Thursday, November 12, 2009

A little nicer now

There comes that moment when preparation and patience pay off. This week was it for this building. Finishing the floor allowed me to install permanently the benches and bring in the things that make a space nice to be in. Kappy has been decorating the space and has already used it for her breathwork practice. She even dug out her sewing machine to hem the curtains.

Saturday, November 7, 2009

Two coats of linseed oil

After sanding we put two coats of boiled linseed oil cut with mineral spirits on the floor. I also built a little rooflet to keep water off the sill.

Thursday, November 5, 2009

Finishing the Floor

Finally getting to the floor, I have been finishing things from the top down, ceiling, walls, windows and now the floor. It was donated by Stan Fowler, former park ranger at Glen Echo here in DC. Old oak of different origins and conditions. Some of it sat outside , somewhat exposed to the elements. A lot of the boards were beyond recovery but most were still good. They sanded down with a fair amount of work. I think I hauled away two full wheelbarrow loads of sawdust. Next step will be to give the floor a coat of linseed oil.

Saturday, October 31, 2009

Gable Windows

Thanks again to Rob Roy for helping us cut and install windows for the gable ends. We purchased 3'x7' lights of glass and are cutting them to fit. Unless my cutting improves I'll be visiting the glass store soon.

Tuesday, October 27, 2009

Benches and Windows

We have built two benches with storage space and one has a leaf to turn it into a bed. Also we purchased 3'x 7' lights of double strength glass which with the help of Rob Roy Mackey we will turn into gable windows. The plan is to make them double pane which while not thermo pane will be a bit better than single pane.

Saturday, October 10, 2009

The Kitchen Sink Episode

The stud wall has a slip straw infill and lath strips for plaster adhesion. On the outside I painted the strips with a sanded primer. Inside plaster was clay, sand, cellulose and straw. Outside I decided to include just about everything I had used to date in the mix. That would be: clay,lime,sand,brick dust,blow in cellulose paper,shredded paper,straw, horse manure and prickly pear cactus juice. I wanted an even wall so I tacked up 3/8" screed strips over the studs. There has been a little cracking right along the spaces left after removing the screed strips. I have been filling those as it dries. The weather is perfect, about 70 degrees, light mist, cloudy.

Saturday, September 19, 2009

Plaster Experimentation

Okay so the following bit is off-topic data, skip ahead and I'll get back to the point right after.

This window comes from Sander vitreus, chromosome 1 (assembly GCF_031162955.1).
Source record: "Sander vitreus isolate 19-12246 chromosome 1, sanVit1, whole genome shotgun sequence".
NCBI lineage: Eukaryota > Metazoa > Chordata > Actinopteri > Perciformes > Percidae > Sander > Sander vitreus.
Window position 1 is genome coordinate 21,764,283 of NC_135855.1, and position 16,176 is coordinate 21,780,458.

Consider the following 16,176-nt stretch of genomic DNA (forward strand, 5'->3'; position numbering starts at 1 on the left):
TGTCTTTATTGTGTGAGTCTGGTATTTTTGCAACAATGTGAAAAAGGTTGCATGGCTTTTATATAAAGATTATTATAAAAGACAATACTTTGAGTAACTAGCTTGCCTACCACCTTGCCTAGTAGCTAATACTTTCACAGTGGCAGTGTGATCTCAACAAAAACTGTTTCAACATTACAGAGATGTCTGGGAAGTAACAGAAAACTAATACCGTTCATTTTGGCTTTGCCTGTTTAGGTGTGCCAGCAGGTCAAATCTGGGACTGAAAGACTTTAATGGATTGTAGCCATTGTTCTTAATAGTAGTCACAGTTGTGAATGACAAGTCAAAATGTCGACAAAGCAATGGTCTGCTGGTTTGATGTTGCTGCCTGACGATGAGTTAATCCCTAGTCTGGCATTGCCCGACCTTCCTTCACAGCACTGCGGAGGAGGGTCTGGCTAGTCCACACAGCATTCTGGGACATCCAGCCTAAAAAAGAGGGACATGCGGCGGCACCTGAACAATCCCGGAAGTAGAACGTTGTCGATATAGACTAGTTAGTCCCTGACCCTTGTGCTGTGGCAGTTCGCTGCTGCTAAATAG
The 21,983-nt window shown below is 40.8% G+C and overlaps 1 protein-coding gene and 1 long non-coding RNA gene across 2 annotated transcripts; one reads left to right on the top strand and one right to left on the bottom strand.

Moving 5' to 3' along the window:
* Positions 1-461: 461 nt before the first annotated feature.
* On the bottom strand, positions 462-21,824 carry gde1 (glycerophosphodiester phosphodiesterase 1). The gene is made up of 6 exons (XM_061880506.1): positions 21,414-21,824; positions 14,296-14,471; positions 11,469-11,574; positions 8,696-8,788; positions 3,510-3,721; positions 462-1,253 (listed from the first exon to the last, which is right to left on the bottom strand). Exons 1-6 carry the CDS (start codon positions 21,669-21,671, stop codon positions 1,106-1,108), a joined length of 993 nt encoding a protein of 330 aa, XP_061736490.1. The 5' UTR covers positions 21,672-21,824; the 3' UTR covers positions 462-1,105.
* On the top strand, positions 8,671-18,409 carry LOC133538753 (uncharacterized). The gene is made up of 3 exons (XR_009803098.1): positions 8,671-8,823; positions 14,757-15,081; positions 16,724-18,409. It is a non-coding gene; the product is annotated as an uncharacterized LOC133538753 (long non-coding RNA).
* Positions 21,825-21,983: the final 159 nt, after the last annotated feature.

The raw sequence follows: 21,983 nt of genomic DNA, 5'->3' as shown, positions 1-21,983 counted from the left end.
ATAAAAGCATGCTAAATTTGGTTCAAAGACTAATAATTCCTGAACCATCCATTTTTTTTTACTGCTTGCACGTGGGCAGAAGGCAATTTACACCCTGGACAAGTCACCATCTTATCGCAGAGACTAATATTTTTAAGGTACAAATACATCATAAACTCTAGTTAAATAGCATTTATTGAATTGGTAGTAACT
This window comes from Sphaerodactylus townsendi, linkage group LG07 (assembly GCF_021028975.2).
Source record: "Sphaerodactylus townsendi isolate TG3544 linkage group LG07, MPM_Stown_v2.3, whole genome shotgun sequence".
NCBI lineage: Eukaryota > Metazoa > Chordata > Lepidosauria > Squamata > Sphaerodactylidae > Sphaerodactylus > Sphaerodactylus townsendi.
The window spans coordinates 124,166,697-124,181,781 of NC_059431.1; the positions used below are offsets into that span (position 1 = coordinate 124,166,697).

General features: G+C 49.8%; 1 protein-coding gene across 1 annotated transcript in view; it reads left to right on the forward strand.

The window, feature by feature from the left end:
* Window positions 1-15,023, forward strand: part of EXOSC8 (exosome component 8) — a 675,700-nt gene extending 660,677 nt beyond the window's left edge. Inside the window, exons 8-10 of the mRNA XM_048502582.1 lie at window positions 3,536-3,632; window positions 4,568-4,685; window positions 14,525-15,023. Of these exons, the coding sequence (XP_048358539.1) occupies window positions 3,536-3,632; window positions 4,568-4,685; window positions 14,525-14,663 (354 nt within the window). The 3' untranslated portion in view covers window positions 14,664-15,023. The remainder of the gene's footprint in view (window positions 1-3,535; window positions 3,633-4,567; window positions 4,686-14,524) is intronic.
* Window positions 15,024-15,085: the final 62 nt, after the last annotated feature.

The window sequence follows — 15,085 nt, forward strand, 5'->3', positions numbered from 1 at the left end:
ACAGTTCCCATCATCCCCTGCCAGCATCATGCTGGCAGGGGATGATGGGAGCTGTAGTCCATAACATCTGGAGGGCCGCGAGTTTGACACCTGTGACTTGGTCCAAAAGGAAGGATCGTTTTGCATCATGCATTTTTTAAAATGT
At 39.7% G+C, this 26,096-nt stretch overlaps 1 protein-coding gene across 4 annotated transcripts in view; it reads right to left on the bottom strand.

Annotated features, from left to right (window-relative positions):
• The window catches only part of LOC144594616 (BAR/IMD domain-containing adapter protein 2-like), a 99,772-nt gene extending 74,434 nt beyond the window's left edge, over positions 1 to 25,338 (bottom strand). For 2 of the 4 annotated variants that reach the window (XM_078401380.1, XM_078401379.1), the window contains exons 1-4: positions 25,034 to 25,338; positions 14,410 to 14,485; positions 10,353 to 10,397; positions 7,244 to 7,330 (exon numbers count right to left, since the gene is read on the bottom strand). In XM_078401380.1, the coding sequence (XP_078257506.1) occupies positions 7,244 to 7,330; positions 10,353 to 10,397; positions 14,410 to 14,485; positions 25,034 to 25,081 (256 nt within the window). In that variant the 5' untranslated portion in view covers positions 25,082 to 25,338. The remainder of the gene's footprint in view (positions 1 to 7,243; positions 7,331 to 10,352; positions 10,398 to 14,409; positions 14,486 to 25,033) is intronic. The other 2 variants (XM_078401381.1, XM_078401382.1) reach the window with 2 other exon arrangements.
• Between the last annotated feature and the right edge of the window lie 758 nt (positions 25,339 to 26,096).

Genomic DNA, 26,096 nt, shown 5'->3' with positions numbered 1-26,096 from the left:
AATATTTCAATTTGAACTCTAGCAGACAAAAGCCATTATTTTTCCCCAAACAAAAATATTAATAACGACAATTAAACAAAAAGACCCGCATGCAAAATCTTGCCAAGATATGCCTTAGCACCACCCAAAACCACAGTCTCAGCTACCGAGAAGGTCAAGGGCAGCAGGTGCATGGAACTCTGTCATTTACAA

We have been playing around with various permutations of natural ingredients like pure powdered clay which we got from near here and processed, blow in cellulose,horse poop,shredded paper a la Ed Raduazo,mica from Philadelphia,wheat paste, sand with nice little mica bits from across the river at a sand pit, prickly pear cactus juice, chopped straw and probably a couple other things. I am trying to get a handle on the properties of these ingredients and come up with an idiot proof mix. Not quite there yet but getting close. My latest plaything is clay paint, I am using just the colored clay we have and wheat paste along with a bit of mica. I paint it on then while it is just leather tough I give it a wipe with an almost dry sponge to smooth it. Otherwise it dries kind of rough and airy. Thanks to Carole Crews who has been a sounding board for some of my ideas. No need to re-invent gunpowder as they say. Georgie Donais was down to help a couple weeks ago, she had some good ideas also, along with a nice touch with a trowel. With some luck she'll be back. Next plaster will have shredded paper, horse crap , clay and sand. Perhaps more blow in cellulose which is awful nice to work with.

Saturday, July 11, 2009

Ceiling is Done

Today we finished the ceiling. The boards are from a Silver Maple cut down on site a couple years ago so it had some nice spalting in parts. It is very nice wood to work with. We dried it inside Kappy and Sam´s house over the winter. Thanks to Rob Roy Mackey we got the big table saw working. Rob has a method to make three phase motors work on standard home 220 volt current. It involves another three phase motor that you spin by hand to get it going, it then adds the third phase. Not sure exactly how it works but it does. The saw is a Delta Unisaw. We used a wobble dado to cut the rabbets. The wood was coated with boiled Linseed oil. It really brings out the grain features. We are also doing lots of plaster color samples . Next week the floor will go in. We have a lot of recovered oak T&G from an old amusement park here in DC called Glen Echo.

Monday, June 22, 2009

Plastering a Cob bench and wood heater in Alexandria,VA